I haven’t been writing much for SVTFOE because I got a lot of feedback from everyone saying they wouldn’t like that kind of content on this blog. So I’ve decided to take my thoughts for SVTFOE to Cartoon Universe’s YouTube channel. This is the first of what I hope will be quite a few analyses on Star Vs. I’ll be posting the transcripts for those videos on this blog.
This might change, if there’s overwhelmingly negative feedback like last time, but I feel like it’s an okay compromise since it’s a little more discreet. With that, let’s get started!
Eclipsa has always been
the enigma of the Butterfly family. While each queen of Mewni has her own
motif, and chapter in the book of spells, Eclipsa is unique in that she seems
to have an entire domain as her motif, that of the darkness. In other words, while
the other queens all occupy slices of the realm of “light,” Eclipsa, it seems,
is the exclusive occupant of its diametric
This is, of course, as
far as we’re aware of in the canon of the show. We know that of all the
chapters in the family spell book, only Eclipsa’s has a connotation of being
forbidden, requiring Glossaryk to unlock it.
Given the intrigue surrounding
the character, Eclipsa’s re-emergence in the narrative raises some questions
about where Star and the series are heading.
What initially was a
struggle for power between “good” Mewman’s and “evil” monsters, was shown to be
much more complex.
Mewni is a kingdom rife
with inequality, with leaders who care about their subjects but at the same
time view them as easily suggestible and lesser than themselves. Monsters,
likewise, are not homogenous, and suffering from poverty, under the table politicking,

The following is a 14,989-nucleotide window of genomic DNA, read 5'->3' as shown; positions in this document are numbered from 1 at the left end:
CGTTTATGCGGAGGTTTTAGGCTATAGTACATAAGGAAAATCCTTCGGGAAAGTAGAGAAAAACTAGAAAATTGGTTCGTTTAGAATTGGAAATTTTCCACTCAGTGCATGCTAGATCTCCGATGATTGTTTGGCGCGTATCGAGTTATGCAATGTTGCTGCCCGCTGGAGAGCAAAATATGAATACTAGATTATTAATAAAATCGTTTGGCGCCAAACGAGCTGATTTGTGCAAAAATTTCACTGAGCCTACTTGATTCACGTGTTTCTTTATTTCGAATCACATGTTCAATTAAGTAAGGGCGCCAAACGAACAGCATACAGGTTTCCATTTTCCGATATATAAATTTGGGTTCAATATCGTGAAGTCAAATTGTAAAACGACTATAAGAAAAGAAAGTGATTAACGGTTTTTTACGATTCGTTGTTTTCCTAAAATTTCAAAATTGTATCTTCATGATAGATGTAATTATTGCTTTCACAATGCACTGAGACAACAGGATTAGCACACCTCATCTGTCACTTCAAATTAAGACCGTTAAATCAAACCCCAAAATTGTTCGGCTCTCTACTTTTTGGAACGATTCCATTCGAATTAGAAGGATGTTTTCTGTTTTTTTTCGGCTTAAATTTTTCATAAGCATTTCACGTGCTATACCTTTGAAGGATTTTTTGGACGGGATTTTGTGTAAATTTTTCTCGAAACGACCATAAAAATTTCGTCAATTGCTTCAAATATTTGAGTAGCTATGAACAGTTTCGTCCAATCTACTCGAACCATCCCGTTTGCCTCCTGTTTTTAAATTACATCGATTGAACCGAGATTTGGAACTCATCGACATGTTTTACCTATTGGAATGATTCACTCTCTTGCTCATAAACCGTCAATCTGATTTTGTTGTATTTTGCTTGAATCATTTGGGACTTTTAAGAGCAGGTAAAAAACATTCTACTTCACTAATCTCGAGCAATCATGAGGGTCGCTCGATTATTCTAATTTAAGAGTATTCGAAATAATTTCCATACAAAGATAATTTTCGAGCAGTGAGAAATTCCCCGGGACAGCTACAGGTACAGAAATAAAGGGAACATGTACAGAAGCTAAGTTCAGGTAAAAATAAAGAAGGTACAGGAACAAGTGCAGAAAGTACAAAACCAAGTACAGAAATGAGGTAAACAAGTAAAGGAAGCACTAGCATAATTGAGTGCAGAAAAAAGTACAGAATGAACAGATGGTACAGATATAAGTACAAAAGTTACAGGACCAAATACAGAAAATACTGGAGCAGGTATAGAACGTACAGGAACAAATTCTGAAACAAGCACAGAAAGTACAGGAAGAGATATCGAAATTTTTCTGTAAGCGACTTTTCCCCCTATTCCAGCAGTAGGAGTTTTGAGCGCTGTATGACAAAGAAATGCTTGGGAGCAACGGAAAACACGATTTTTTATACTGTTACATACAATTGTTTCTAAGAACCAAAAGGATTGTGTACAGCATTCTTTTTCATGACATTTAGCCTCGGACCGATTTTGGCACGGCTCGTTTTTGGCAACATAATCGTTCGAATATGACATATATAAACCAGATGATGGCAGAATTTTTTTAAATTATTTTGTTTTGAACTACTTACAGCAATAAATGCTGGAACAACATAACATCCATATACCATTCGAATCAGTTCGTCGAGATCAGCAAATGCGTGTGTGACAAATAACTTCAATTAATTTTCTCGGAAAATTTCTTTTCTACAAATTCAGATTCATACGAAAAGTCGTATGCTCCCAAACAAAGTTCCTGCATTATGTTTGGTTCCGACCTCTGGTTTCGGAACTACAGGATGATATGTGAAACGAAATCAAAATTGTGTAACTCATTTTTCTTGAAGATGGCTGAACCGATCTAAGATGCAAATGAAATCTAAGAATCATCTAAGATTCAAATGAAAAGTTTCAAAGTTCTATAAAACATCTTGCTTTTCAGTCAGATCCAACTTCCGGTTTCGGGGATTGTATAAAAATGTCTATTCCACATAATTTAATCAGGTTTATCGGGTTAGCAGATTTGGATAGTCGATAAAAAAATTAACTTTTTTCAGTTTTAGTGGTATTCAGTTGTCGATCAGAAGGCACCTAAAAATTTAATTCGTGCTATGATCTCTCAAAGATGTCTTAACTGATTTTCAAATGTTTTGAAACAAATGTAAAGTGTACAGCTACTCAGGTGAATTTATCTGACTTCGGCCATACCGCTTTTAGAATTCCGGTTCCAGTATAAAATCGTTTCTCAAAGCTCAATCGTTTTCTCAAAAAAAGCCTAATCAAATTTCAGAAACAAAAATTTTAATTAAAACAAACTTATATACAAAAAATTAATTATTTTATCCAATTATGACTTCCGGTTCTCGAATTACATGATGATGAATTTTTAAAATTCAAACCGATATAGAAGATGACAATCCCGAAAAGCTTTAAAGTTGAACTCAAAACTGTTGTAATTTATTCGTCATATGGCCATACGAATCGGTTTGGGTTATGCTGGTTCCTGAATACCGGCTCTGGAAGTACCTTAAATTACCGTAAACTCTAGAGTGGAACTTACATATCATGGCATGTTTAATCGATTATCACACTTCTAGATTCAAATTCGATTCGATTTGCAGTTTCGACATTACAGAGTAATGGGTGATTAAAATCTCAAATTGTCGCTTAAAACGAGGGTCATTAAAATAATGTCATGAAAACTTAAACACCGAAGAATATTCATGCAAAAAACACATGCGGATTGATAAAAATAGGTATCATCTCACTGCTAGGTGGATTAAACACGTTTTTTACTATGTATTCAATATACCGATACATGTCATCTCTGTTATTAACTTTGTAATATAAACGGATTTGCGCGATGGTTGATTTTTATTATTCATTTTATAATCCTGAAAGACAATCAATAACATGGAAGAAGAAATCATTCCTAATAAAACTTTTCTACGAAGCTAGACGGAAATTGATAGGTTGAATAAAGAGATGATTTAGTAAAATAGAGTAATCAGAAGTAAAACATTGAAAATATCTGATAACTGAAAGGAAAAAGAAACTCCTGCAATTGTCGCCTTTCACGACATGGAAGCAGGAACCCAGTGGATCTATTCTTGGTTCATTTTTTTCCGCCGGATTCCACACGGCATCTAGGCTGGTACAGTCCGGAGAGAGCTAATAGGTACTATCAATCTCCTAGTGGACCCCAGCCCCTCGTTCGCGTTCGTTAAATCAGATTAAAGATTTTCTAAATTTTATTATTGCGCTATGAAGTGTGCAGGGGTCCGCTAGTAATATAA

Over the series, the
“evil” has taken many forms, from Ludo’s attempts to steal the wand, to
Toffee’s manipulation and destruction of many of the characters.
Amid all of the
interpersonal conflict, though, there has been another steady narrative going
on. Star herself has been changing throughout the series.
One thing to recall is
that Star was originally sent to Earth so that she could better be trained to
be a queen. Coming to Earth was a compromise she made so she wouldn’t be sent
to St. Olga’s. Interpreted this way, a
lot of the series is geared towards Star’s becoming more and more becoming of
someone who deserves to be the Queen of Mewni.
From being able to fight
and defend her kingdom to being able to deal with other people in a mature and
diplomatic way, Star’s experiences are honing her to be a better person and a
better Queen, and the series is documenting that.
Something that is
generally agreed upon is that Star is
maturing. She’s made many personal sacrifices for the things she cares about,
destroying her wand (not once, but twice), risking her life, leaving her life
on Earth in order to protect her friends and her kingdom.
After the Battle for
Mewni mini-movie, there is seemingly little else to prevent Star from being
considered a true queen. In Queen Moon’s words, Star wasn’t just “a happy child” any more. She has
become significantly stronger, more patient, more selfless, and more
responsible than when she was first introduced.
At the same time, it
appears as though the “evil” she’s supposed to be against is reformed, or vanquished,
marked by Ludo’s commitment to reflection and Toffee’s apparent destruction.
It’s striking that the
end of the Battle for Mewni showed Eclipsa’s crystal being fractured. But her
appearance as a potential threat to the main characters might be subtler than
those of the previous antagonists.
What Eclipsa Represents
Eclipsa made her first
appearance in Into the Wand, on her tapestry from Star’s memory of the Grandma
room. And her status as a member of the family was until then kept hidden from
Star, as we learn in Star and Marco’s Guide to Mastering Every Dimension.
The Butterfly family likely
felt that Eclipsa’s very existence was too dangerous for Star to know about at
this point in her life. Later, in Page Turner, the Magic High Commission react
with much fear that Star is reading Eclipsa’s chapter in the book.
But then, when we
finally see the end of the episode, she appeared unaffected by the new
information presented to her.
In the end, all her
reading amounted to Star’s using only one spell, the all-seeing eye, a spell
meant to watch someone else without their knowing.
From the way the older